Universal patterns of stem cell fate: the clue is in the family

20 Mar 2009

Allon Klein
Cavendish Laboratory of Physics, Cambridge, and
Department of Systems Biology, HMS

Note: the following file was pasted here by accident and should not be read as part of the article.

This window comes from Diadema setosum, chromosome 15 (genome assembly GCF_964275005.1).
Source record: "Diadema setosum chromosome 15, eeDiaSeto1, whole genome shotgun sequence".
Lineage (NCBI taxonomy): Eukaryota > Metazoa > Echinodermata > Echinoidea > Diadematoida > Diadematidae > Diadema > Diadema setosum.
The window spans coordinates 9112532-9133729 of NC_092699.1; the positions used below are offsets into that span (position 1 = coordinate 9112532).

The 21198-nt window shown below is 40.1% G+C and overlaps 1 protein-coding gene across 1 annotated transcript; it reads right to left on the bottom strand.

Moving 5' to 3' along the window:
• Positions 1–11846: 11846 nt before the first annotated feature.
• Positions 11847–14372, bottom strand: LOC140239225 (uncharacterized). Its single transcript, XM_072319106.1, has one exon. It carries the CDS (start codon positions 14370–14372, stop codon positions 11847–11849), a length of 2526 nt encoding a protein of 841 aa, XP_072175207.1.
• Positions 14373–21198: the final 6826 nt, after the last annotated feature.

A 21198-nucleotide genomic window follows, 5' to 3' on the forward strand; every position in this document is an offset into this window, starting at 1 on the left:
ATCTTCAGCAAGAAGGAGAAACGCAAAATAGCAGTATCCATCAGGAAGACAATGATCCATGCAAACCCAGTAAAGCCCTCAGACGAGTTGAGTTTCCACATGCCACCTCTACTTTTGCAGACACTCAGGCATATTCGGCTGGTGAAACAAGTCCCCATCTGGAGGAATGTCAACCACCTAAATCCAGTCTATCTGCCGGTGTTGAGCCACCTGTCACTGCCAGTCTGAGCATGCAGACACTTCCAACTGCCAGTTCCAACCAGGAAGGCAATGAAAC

Adult stem cells are endowed with the capacity to self-renew while generating differentiated progeny. In many adult tissues these processes are delicately balanced: one cell is added for every differentiated cell lost. How is such a balance achieved? I will argue that all mechanisms of stem cell regulation lead to only three universal cell fate patterns. These patterns are analogous to neutral drift of alleles in proliferating populations. Using this analogy, I will harness the past efforts of population geneticists to show that stem cell self-renewal must lead to one of several distinct "scaling behaviours" in the size distributions of cell families within the tissue. By identifying these scaling behaviours in experiment, I will show that several tissues undergo different processes of stochastic self-renewal.


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